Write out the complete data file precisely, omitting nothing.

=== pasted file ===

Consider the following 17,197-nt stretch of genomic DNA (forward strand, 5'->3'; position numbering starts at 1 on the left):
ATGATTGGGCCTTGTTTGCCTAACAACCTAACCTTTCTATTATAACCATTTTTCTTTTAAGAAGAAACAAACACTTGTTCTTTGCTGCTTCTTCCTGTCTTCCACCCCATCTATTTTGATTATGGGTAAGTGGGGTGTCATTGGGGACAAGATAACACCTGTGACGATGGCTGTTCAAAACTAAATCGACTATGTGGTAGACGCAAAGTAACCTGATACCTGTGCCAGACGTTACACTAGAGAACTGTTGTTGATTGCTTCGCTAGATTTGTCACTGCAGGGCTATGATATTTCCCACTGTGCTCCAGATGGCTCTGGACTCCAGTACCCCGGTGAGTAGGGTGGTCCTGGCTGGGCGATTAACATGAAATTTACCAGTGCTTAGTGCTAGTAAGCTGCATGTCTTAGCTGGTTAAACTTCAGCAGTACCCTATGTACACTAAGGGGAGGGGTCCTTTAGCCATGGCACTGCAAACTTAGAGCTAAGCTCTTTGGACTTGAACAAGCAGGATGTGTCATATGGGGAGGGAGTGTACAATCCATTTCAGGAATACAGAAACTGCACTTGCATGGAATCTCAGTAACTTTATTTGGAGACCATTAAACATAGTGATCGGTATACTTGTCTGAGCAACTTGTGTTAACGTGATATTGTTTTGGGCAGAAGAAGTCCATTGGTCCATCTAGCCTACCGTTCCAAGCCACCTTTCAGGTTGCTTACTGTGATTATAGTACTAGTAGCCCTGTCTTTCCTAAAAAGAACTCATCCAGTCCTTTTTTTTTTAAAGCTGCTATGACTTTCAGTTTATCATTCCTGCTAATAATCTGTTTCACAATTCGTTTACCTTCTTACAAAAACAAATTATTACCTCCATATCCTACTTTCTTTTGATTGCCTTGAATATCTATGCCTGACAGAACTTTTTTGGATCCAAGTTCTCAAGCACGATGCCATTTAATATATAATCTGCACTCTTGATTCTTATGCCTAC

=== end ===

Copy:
Consider the following 17,197-nt stretch of genomic DNA (forward strand, 5'->3'; position numbering starts at 1 on the left):
ATGATTGGGCCTTGTTTGCCTAACAACCTAACCTTTCTATTATAACCATTTTTCTTTTAAGAAGAAACAAACACTTGTTCTTTGCTGCTTCTTCCTGTCTTCCACCCCATCTATTTTGATTATGGGTAAGTGGGGTGTCATTGGGGACAAGATAACACCTGTGACGATGGCTGTTCAAAACTAAATCGACTATGTGGTAGACGCAAAGTAACCTGATACCTGTGCCAGACGTTACACTAGAGAACTGTTGTTGATTGCTTCGCTAGATTTGTCACTGCAGGGCTATGATATTTCCCACTGTGCTCCAGATGGCTCTGGACTCCAGTACCCCGGTGAGTAGGGTGGTCCTGGCTGGGCGATTAACATGAAATTTACCAGTGCTTAGTGCTAGTAAGCTGCATGTCTTAGCTGGTTAAACTTCAGCAGTACCCTATGTACACTAAGGGGAGGGGTCCTTTAGCCATGGCACTGCAAACTTAGAGCTAAGCTCTTTGGACTTGAACAAGCAGGATGTGTCATATGGGGAGGGAGTGTACAATCCATTTCAGGAATACAGAAACTGCACTTGCATGGAATCTCAGTAACTTTATTTGGAGACCATTAAACATAGTGATCGGTATACTTGTCTGAGCAACTTGTGTTAACGTGATATTGTTTTGGGCAGAAGAAGTCCATTGGTCCATCTAGCCTACCGTTCCAAGCCACCTTTCAGGTTGCTTACTGTGATTATAGTACTAGTAGCCCTGTCTTTCCTAAAAAGAACTCATCCAGTCCTTTTTTTTTTAAAGCTGCTATGACTTTCAGTTTATCATTCCTGCTAATAATCTGTTTCACAATTCGTTTACCTTCTTACAAAAACAAATTATTACCTCCATATCCTACTTTCTTTTGATTGCCTTGAATATCTATGCCTGACAGAACTTTTTTGGATCCAAGTTCTCAAGCACGATGCCATTTAATATATAATCTGCACTCTTGATTCTTATGCCTAC